Thursday, 29 March 2012 05:27

AFGHANISTAN: Political Rout as Prelude to Disaster

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March 28, 2012, 1700 PDT, SEBASTOPOL -- Historians largely credit the Tet Offensive in 1968 with breaking the U.S.'s will to wage the Vietnam War. But I also think it is just as easily attributed to the My Lai Massacre which occurred immediately following Tet. To those who are familiar with history, it is clear that massive political change -- as in the sudden and complete collapse of popular or international support for a war -- can have nearly instant repercussions on the battlefield. 

Critics will say, "Yeah Mike, but the U.S. stayed in ground combat in Vietnam until 1972."... True. But never once during the entire course of the Vietnam War, did the United States lose the ability to resupply by sea, air or land. Never once was logistics even impaired on any significant level. ISAF is being not-so-slowly strangled by Pakistan, Russia and pretty soon, Afghanistan itself, as its resupply routes are cut off, one-by-one. 

Bear that in mind please as you read the following three stories. -- MCR

Call for debate on SAS involvement in Afghanistan (New Zealand)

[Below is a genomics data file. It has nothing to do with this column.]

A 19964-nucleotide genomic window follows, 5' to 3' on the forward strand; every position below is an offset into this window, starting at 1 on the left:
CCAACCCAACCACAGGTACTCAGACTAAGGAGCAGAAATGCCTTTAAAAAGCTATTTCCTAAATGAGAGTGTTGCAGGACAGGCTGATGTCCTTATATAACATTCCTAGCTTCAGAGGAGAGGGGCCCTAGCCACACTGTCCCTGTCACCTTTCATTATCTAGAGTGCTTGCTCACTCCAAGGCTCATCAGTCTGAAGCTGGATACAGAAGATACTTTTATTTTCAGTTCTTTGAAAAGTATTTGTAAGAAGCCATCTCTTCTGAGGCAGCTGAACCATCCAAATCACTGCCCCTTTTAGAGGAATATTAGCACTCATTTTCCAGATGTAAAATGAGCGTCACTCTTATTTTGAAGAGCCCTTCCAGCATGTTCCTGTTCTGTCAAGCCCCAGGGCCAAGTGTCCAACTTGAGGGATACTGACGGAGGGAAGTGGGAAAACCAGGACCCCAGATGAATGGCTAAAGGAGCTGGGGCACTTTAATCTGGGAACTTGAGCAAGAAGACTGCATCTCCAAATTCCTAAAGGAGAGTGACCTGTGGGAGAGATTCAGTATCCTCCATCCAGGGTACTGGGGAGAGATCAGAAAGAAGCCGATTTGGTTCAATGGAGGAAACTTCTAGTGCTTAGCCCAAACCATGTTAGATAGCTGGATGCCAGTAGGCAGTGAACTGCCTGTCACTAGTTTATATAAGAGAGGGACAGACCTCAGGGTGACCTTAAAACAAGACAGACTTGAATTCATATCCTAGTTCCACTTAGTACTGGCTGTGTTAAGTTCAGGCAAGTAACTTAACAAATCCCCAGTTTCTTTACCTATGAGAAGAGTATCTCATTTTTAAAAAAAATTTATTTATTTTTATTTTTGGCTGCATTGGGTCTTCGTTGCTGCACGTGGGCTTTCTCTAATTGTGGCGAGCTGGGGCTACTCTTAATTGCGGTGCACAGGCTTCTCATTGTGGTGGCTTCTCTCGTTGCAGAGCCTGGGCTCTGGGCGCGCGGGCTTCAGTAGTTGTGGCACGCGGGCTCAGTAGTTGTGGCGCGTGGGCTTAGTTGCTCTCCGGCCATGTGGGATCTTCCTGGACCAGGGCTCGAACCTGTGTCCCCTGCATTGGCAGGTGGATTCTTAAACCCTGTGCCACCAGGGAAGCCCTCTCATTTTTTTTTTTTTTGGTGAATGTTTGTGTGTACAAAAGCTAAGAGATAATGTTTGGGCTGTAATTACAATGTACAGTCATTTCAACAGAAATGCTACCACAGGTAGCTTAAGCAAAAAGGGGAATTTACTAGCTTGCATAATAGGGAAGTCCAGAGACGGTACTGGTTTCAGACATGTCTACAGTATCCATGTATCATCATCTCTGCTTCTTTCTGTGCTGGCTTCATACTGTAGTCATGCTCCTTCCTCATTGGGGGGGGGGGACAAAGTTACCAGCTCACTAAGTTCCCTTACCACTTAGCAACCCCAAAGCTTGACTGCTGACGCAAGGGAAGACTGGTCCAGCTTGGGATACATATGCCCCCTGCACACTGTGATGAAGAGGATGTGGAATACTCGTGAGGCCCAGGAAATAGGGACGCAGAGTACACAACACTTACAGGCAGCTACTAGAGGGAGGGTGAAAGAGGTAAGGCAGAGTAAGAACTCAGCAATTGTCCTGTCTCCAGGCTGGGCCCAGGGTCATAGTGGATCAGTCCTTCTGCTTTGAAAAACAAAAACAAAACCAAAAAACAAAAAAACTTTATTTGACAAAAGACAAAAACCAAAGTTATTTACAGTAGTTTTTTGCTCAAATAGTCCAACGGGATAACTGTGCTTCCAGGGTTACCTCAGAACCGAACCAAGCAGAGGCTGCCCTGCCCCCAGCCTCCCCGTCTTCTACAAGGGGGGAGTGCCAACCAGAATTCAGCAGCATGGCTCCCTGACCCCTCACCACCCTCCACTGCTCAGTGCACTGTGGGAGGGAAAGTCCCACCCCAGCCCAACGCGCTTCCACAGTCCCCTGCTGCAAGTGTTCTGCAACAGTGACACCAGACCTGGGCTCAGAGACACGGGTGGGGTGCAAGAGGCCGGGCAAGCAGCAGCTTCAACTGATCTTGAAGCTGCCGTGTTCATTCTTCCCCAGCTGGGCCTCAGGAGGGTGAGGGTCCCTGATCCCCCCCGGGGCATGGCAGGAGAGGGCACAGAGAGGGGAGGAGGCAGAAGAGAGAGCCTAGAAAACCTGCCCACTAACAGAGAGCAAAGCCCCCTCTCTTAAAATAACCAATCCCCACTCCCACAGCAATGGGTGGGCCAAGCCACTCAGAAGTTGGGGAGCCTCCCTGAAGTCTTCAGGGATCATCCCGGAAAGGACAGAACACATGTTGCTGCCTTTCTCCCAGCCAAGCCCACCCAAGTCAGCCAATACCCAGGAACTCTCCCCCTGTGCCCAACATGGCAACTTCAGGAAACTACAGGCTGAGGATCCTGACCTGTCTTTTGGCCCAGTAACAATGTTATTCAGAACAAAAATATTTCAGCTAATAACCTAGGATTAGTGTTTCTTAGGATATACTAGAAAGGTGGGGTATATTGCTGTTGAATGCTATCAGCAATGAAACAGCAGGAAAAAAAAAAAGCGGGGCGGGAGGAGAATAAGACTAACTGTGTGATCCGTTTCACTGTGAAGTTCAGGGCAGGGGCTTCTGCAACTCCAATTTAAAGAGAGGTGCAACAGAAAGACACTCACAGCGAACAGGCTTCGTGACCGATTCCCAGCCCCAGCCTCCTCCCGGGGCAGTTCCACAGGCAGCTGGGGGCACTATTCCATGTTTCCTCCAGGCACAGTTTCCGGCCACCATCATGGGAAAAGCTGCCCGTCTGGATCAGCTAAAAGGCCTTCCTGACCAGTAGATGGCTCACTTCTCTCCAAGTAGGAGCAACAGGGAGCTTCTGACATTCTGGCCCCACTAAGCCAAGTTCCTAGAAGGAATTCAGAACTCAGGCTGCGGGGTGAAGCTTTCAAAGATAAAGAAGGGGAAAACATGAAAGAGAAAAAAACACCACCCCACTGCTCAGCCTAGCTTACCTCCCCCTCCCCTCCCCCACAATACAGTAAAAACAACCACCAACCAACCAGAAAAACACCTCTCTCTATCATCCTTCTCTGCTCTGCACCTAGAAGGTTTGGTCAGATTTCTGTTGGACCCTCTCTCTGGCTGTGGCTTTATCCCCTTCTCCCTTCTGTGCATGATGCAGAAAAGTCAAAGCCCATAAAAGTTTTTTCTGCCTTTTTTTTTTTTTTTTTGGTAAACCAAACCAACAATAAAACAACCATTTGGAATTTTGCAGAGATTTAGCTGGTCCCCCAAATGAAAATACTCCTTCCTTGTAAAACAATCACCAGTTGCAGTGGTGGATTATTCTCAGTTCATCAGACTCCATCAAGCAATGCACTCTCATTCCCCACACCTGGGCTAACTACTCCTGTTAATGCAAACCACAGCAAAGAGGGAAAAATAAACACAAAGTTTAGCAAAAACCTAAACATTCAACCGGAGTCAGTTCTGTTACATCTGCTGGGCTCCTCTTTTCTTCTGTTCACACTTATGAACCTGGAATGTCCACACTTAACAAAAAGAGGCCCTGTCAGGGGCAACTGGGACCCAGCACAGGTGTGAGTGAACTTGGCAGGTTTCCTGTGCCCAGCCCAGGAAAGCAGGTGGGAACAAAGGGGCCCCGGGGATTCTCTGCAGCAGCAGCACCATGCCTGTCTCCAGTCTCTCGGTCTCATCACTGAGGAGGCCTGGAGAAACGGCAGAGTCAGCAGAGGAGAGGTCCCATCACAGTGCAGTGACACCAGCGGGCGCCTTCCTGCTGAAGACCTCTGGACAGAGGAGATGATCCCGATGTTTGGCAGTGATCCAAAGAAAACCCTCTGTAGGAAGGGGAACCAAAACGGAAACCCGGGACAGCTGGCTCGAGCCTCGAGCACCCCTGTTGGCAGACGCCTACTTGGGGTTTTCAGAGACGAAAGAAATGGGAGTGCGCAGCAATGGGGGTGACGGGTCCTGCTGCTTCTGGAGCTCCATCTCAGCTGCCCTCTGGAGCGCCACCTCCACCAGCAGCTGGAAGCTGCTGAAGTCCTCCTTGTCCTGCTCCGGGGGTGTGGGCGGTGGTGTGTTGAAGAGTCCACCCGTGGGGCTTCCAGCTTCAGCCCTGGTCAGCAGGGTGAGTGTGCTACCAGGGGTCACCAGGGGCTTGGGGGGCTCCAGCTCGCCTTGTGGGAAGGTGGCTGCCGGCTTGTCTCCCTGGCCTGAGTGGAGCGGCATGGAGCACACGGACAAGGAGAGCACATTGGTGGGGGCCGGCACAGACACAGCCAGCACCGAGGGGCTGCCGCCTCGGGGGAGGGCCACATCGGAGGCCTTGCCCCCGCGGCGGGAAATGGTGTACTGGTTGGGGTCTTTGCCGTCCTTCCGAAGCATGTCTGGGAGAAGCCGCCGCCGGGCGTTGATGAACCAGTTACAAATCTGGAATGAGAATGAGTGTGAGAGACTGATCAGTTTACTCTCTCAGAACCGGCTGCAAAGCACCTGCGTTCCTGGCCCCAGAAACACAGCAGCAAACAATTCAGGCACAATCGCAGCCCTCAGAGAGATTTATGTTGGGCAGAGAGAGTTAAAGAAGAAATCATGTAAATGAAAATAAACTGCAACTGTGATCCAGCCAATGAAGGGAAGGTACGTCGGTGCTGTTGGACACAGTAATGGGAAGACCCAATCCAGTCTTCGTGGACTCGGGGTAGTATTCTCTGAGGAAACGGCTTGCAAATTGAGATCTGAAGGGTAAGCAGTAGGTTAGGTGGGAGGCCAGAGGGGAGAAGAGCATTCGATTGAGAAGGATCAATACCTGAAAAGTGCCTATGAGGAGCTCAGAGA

"As the SAS prepares to pull out of Afganistan, there are calls for a public debate over why New Zealand's elite soldiers were there for so long."

Background: The NZ SAS has been in Afghanistan from the beginning – this has been shrouded in mystery. Most NZ involvement was reconstruction in Bamiyan but under the present Right-Wing government the SAS has been directly involved in actions with American troops – those soldiers killed were in US uniform. -Robin Westenra

SAS POISED TO WITHDRAW FROM AFGHANISTAN -- Radio New Zealand

Talks on Australian Afghanistan troop withdrawal

"28 March, 2012 -- HIGH-LEVEL talks over the timing of Australia's withdrawal from Oruzgan began at the weekend at a meeting of NATO and Afghan government officials to finalise the next tranche of districts and provinces to be handed back to local security forces."

Australia has the largest non-NATO contingent in Afghanistan -- Robin Westenra

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